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Best Savings Rates Today -- Now’s the Time to Open One of These High-Yield Savings Accounts, May 28, 2024

Don't settle for a paltry APY when these savings accounts boast APYs up to 5.55%.

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Key takeaways

  • You can earn up to 5.55% APY with today’s best high-yield savings accounts. 
  • Experts anticipate rates will drop later this year, so now’s the time to open a high-yield savings account. 
  • The top high-yield savings accounts earn APYs more than 10 times the national average.

Savings rates have been high since the beginning of 2022, and there’s still time to enjoy high rates, but the clock is ticking. The best high-yield savings accounts currently earn annual percentage yields, or APYs, up to 5.55% -- more than 10 times the national average

Alina Humeniuk/Getty Images

“I believe that everyone should have a high-yield savings account,” said Kendall Meade, a certified financial planner at SoFi. “[It’s] a great place to keep your emergency savings as well as short-term goals so that it is safe and accessible in case you need to use it.”  

If you want to grow your savings, now’s the time to maximize your interest earnings with a high APY. Read on to learn where you can find today’s top savings rates.

Experts recommend comparing rates before opening a savings account to get the best APY possible. You can enter your information below to see CNET’s partners’ rates in your area.

Today’s best savings rates

Here are some of the top savings account APYs available right now:

BankAPYMin. deposit to open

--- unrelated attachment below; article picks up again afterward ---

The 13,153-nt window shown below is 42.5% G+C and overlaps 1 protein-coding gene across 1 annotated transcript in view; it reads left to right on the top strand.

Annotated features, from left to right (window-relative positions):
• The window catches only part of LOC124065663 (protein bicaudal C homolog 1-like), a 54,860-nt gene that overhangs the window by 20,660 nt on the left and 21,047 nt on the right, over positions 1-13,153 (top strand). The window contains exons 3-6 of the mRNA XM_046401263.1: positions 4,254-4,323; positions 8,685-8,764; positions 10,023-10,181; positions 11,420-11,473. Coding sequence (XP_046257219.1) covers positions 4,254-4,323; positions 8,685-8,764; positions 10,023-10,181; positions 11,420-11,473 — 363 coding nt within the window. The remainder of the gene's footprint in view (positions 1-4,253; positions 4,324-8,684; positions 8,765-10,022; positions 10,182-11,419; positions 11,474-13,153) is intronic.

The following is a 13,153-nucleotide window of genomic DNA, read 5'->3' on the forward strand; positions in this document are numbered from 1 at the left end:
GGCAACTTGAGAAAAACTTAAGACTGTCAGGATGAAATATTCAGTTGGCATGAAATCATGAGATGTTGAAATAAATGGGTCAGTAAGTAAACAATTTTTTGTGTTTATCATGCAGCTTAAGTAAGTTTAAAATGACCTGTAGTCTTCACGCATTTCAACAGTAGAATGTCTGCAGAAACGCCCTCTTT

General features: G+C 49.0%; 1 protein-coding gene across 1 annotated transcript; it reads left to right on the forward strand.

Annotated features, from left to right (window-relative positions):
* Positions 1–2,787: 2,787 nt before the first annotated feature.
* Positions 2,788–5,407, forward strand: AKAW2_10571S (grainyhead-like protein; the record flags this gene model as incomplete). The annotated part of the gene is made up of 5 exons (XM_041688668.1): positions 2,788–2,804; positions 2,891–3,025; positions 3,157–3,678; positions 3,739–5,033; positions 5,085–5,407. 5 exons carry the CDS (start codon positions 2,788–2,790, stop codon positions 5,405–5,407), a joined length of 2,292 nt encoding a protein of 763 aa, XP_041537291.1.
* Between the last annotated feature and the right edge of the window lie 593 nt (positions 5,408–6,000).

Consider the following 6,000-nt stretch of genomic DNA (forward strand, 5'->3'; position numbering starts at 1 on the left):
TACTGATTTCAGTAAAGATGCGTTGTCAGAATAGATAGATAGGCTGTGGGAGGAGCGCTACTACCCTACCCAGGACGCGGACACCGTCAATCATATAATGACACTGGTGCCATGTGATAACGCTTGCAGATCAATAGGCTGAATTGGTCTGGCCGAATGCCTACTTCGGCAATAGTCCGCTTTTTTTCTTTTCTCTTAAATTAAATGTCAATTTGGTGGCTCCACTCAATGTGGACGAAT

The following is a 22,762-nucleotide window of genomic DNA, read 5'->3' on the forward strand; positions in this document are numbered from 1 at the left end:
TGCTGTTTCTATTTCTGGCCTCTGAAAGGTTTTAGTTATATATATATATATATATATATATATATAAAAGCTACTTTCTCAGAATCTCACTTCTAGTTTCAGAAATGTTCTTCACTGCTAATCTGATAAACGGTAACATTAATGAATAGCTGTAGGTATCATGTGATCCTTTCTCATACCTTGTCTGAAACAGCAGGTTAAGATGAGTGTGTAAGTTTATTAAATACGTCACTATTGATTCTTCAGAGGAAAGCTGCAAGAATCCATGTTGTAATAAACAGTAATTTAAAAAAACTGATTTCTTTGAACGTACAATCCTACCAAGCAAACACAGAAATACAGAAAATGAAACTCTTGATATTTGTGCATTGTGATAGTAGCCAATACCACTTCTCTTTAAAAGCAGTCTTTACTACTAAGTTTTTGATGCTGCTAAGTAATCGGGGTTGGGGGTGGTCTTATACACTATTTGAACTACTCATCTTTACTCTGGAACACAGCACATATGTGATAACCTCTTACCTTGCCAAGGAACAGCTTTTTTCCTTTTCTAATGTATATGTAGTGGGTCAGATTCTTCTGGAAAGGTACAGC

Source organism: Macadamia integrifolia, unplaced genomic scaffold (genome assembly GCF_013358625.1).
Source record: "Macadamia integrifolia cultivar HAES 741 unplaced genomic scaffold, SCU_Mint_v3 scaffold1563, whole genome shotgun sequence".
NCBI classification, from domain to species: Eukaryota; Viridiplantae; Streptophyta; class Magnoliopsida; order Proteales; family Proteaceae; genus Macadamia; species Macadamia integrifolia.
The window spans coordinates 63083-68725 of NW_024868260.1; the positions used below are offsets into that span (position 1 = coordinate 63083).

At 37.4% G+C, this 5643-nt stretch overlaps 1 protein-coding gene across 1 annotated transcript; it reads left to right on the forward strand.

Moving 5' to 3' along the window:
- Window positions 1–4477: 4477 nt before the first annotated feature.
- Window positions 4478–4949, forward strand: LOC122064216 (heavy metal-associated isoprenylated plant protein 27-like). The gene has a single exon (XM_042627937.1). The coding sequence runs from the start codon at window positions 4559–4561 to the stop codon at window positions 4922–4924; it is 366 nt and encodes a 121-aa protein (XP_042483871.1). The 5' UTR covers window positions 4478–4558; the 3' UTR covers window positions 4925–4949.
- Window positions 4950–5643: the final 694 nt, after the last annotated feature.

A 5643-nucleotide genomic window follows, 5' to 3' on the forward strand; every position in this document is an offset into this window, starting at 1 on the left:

My Banking Direct5.55%$500
TAB Bank5.27%$0
Newtek Bank5.25%$0
UFB Direct5.25%$0
Synchrony Bank4.75%$0
Capital One4.25%$0
Discover Bank4.25%$0
Ally Bank4.20%$0
APYs as of May 28, 2024, based on the banks we track at CNET.

Have savings rates peaked? 

High interest rates have caught everyone’s attention since 2022 as the Federal Reserve steadily raised the federal funds rate 11 times to fight record inflation. While borrowing money with a credit card or loan became more expensive, banks raised rates on consumer products like savings accounts and certificates of deposit

The Fed opted to leave the federal funds rate unchanged at its last six meetings, maintaining its target range of 5.25% to 5.50%. But experts suggest this move means savings rates are likely at their peak. 

Experts expected several rate cuts to happen later this year, which would prompt savings rates to follow suit. But the most recent Consumer Price Index report revealed inflation rose 3.4% year over year -- down slightly from March’s numbers but still stubbornly higher than the Fed’s 2% target rate. Inflation has eased significantly since 2022, but the timeline for future rate cuts is still unclear.